Sunday, June 2, 2013
Capitalism - opiate of the masses
During the Global Financial Crisis we saw just how much influence large Corporations have as the Government handed out welfare to prop up Big Businesses that were deemed 'too big fail'. Meanwhile individuals went bankrupt, losing everything that they had gained in the name of Capitalism, in pursuit of the 'American Dream'.
And dream it was. Capitalism is merely a tool of the rich to subdue the masses, to have them believe they can also be filthy rich if they work hard enough ... if they work hard enough enslaved to the rich, to the corporations run by the rich. Capitalism makes a very few uber-rich, while the rest are sold an unattainable dream and fed just enough scraps to keep from rebelling.
Aristotle wrote that 'poverty is the parent of revolution and crime'. It is in the best interests of the rich to ensure the 'common people' don't revolt. What better way to suppress revolution than by providing a dream, an illusion of potential wealth that not only subdues the public, but has them willingly enslaved in pursuit of the dream.
Capitalism is the opiate of the masses.
The insidious nature of Capitalism has seen it follow it's natural course by usurping Government that once represented the people, with Government that represents the rich and their corporations. Such Governments are no longer democracies, they have became plutocracies which have yielded to corporatocracies through privatisation - Government by the corporation, for the corporation.
The fuel on which the Corporatocracy feeds, is consumerism. Of course, this is sold to us from a young age through advertising that challenges us to have the latest 'thing', to keep up with, or be better than, the Jones's.
In order to keep up with consumerism, we must have wealth, and to have wealth we must work. There is nothing wrong with working, in fact, it is necessary for society to function. But when workers are exploited in order to transfer wealth to the rich and the Corporations, then there is something seriously wrong.
Capitalism is transfer of wealth from the worker to the rich.
Workers were once proud members of Unions and would often vote for parties that supported workers rights, such as Labor or the Democrats. These days, workers are disparaging of Unions through negative campaigns run by corporations and parties hijacked by the Corporatocracy, and are more willing to vote for parties opposed to union membership. Why do they do this? Because the opiate of Capitalism has convinced them that they are not an exploited proletariat, but are temporarily embarrassed millionaires (as John Steinbeck once observed). These workers do not understand that they are the commodity with which the rich get richer. It is overworked and underpaid labour that builds mega-profits. And these profits do not trickle down in the way that the Corporatocracy leads the gullible to believe.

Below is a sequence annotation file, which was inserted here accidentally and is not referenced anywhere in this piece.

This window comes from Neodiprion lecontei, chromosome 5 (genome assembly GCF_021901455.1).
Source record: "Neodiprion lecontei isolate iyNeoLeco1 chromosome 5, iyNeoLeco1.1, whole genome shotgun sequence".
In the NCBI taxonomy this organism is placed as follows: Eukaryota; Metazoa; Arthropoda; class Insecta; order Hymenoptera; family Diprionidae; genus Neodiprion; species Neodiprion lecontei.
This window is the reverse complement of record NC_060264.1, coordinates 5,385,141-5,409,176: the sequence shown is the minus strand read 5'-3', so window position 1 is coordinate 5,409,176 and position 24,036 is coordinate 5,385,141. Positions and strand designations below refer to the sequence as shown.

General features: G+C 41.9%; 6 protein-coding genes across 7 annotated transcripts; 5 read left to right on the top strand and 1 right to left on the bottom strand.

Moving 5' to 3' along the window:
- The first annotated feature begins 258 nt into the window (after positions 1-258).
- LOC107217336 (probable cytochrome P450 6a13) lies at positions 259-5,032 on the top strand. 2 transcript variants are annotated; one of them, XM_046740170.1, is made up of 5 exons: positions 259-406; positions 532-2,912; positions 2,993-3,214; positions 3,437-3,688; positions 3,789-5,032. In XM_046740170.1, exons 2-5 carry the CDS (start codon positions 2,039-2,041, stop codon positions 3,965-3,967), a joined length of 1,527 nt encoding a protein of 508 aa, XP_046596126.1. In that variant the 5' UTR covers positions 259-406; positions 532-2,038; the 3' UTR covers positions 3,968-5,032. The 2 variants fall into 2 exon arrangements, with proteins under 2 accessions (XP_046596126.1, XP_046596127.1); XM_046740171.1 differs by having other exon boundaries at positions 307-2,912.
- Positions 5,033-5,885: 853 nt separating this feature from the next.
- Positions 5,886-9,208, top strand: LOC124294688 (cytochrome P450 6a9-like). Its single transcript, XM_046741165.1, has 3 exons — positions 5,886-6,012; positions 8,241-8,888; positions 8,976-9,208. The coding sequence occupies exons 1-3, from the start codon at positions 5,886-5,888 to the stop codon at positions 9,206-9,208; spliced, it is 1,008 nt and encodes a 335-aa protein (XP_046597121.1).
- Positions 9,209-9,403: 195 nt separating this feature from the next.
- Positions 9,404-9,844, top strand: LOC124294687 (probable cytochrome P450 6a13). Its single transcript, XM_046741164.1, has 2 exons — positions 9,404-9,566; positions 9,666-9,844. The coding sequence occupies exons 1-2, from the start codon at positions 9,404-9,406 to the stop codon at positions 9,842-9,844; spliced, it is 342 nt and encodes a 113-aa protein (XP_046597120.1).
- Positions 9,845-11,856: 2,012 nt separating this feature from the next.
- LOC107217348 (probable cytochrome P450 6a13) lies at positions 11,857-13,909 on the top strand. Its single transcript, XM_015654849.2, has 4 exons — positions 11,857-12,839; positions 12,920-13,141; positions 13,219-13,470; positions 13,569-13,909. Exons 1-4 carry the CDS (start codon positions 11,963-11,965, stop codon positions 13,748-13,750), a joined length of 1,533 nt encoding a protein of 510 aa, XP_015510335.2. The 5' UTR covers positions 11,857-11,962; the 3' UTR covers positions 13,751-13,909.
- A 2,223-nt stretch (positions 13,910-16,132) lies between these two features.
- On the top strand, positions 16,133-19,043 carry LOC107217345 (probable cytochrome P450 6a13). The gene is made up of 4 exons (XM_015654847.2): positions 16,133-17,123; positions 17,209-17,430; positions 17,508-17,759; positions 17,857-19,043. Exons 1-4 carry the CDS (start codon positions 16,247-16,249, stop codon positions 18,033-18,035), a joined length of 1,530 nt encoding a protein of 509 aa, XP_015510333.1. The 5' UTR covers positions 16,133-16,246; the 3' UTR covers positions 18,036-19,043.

Alvin Toffler stated, 'Profits, like sausages… are esteemed most by those who know least about what goes into them'. An insightful comment that describes the dichotomy between worker viewpoint and worker reality.
Small businesses once operated independently and were often family-owned. These days there has been an incredible growth in franchises, which has effectively turned business people into workers while they think they are operating their own business. Many small businesses are reliant on contracts from multi-nationals, effectively turning their owners into glorified workers for the corporation while under the illusion that they 'work for themselves'.
Corporatocracy is a form of feudalism. Banks hold over-valued mortgages on houses and land, forcing the vassals to work. The exploited vassals return profits and homage to the corporation. Yes, the vassal may make some money from their ventures, enough to keep them from total poverty and subsequent revolution, but it is a pittance compared to the obscene profits being made at the expense of their freedom.
Voltaire said, 'The comfort of the rich depends on the abundance of the poor'. It is no accident that we now have a growing class of people known as the 'working poor'. They are the ones at the end of the corporate production line; the ones who work extremely hard for little return. They are exploited by corporations both through under-paid jobs and the wealth-transfer of consumerism.
And then there is the candy-coated Capitalism of pyramid schemes, or multi-level marketing, which market themselves as legitimate ways to get-rich quick. Again, the only ones who get rich are those at the top of the tree, while the rest are exploited proletariat.
If ever there was a time for a workers' revolution it is now.
Revolution, however, does not necessarily have to come in the form of the flag-waving proletariat burning Parliament. Vladimir Nabokov said 'revelation can be more dangerous than revolution'.
The revelation that Capitalism is an opiate, that it feeds on greed and fear - the fear that 'someone' may steal our wealth. It is this greed that keeps people giving up their wealth as they strive to accumulate more Capital. It is this fear that keeps people willing to sacrifice freedoms for the illusion of protection provided by Government which supports a 'strong' Capitalist economy through propping up those corporations deemed 'too big to fail'.
Greed and fear can be overcome through generosity, caring for each other and understanding that individual accumulation of wealth is more dangerous to society than sharing wealth for the benefit of all. This revelation will undermine the power that Corporations and the Corporatocracy have over the masses, ultimately leading to a revolution that returns power to the people and ensures that wealth is spread evenly in order to overcome poverty and provide equal opportunity for all, rather than exploitation of all.